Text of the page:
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  • Writer's pictureFrank Garten

The need to bring clarity to conversations with hiring managers

Any recruitment professional recognizes the dilemma. The hiring manager has been unresponsive to all your initiatives trying to organize the recruiting timetable for the business. At the moment the two of you were about to meet, they are suddenly not available, as more urgent priorities apparently took over. At the same time, when suddenly they need to hire new talent under huge pressure, they demand to get together instantly and want you to clear your agenda to come. And you recognize after a while that this has happened before.

A pattern is born: you have to be responsive to their needs. They have taken control and decided when you talk, and what you talk about. Hiring decisions became one-way traffic, where your role is reduced to delivering a shortlist of candidates. They make the decisions.

In a future blog we will explore the power balance that’s at play here. For now, we assume that the power difference is there – if not real, then at least perceived.

In order to maximize your professional role, it’s vital to influence the hiring manager and ensure that you get heard. Your professional input is vital to the process. In order to achieve this, you will need to influence your hiring manager. Next to the right attitude – which we will explore later as well – it is important to have the right mix of influencing skills in your backpack.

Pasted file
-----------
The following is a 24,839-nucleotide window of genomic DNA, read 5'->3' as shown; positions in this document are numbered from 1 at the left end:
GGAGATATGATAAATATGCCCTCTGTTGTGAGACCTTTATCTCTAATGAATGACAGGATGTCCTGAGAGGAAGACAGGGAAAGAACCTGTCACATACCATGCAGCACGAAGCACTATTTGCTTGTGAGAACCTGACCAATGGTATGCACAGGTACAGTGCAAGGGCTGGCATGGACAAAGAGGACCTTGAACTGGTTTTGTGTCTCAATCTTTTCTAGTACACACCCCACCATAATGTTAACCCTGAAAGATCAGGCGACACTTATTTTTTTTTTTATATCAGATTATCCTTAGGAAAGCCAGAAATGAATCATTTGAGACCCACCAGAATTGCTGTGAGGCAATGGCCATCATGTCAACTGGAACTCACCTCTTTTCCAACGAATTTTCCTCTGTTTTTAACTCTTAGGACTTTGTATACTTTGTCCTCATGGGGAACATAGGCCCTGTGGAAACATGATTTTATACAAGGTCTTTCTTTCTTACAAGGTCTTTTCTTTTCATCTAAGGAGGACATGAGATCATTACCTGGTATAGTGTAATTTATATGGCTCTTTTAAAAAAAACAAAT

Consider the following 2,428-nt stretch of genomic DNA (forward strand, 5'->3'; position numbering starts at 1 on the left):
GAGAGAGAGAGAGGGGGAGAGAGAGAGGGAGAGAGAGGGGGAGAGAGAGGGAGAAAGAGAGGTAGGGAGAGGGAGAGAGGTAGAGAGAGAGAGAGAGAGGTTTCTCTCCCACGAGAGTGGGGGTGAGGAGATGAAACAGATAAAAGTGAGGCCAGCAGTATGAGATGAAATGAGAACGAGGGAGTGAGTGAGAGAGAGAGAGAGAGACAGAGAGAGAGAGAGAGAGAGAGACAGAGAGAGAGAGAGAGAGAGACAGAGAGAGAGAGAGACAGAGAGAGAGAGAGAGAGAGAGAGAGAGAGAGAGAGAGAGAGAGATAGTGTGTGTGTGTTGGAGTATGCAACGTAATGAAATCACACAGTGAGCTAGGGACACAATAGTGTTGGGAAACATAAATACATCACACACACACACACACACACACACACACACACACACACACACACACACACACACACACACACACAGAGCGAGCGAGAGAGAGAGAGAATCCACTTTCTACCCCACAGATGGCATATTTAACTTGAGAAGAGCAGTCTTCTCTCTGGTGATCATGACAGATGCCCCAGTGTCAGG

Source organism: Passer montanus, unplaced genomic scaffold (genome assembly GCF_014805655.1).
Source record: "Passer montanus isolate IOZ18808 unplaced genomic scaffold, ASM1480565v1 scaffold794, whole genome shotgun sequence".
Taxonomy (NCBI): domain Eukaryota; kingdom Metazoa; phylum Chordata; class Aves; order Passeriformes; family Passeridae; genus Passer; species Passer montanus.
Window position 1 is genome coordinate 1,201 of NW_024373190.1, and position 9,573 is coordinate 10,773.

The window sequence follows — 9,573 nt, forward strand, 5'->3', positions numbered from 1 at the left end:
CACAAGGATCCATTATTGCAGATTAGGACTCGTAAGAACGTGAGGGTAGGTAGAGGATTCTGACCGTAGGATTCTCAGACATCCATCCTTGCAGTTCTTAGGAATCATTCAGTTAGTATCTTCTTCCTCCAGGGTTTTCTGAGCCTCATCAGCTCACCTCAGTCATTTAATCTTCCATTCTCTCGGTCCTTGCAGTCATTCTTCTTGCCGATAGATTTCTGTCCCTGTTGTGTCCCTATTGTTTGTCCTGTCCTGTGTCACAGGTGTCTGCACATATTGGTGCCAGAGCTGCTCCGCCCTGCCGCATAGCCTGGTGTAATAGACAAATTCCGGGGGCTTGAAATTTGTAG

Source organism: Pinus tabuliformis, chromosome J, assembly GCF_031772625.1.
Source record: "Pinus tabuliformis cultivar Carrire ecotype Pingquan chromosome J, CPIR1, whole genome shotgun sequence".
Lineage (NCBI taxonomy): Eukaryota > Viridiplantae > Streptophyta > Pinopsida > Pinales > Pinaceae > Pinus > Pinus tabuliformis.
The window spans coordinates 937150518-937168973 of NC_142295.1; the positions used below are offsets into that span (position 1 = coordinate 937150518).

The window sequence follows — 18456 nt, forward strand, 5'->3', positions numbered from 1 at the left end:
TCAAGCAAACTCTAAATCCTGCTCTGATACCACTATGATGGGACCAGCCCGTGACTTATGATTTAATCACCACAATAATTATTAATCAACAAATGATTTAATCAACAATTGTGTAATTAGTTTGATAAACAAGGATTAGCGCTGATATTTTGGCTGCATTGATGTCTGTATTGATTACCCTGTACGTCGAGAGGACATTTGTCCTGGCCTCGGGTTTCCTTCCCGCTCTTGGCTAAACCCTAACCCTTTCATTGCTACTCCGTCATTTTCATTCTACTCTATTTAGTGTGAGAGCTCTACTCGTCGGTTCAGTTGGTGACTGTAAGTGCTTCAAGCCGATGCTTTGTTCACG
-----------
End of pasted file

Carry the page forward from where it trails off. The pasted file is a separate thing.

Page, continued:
Effective influencing can be defined as your ability to achieve results and get things done from others, in such a way that you maintain or build up a strong relationship.

And unlike many people seem to think, influencing is more than being clear on what you want. Much more. Now being clear is important, but it’s only the first dimension of effective influencing. It is the ability to be direct and assertive, stating clearly what you think, why you think this, making requests, making promises, but also arguing, and an important part is also: saying ‘no’. We call this dimension the I-dimension, as it deals with my message to others. I’m on stage and want to influence you.

Another dimension of influencing, and one we often tend to forget, is the YOU-dimension: asking great questions and listening to the answers. Part of influencing is to put ourselves in the shoes of the other person and make sure we really understand where they come from. With the intent to later return to your own opinion, or… to revise your opinion because you learned something new. Paradoxically, the surer we are of our own opinion, the less open we are to place ourselves in the shoes of others.

The third dimension is called the WE-dimension, and it deals with the relationship between the two of us. Is there trust? Do we know each other well enough that we can open up and show our real selves? The WE-dimension is the dimension of vulnerability, where we open up about our emotions, become empathetic to what’s going on for the other person, and where we are safe to express our needs to others.

Effective influencing is the ability to switch smoothly between these 3 dimensions, such that we achieve our own targets while working on the relationship at the same time. This means switching between the I, the YOU and the WE dimensions frequently. And since there is no handbook on when to do what, we’ll need to assess each situation and decide what dimension will most likely bring us what we are after.

This sounds obvious and relatively easy, but in difficult conversations, we often forget to switch and stick with the dimension we are most comfortable with ourselves. Not effective.

This is why increasing your influencing skills is very important and considered a necessary tool of a great recruiter.

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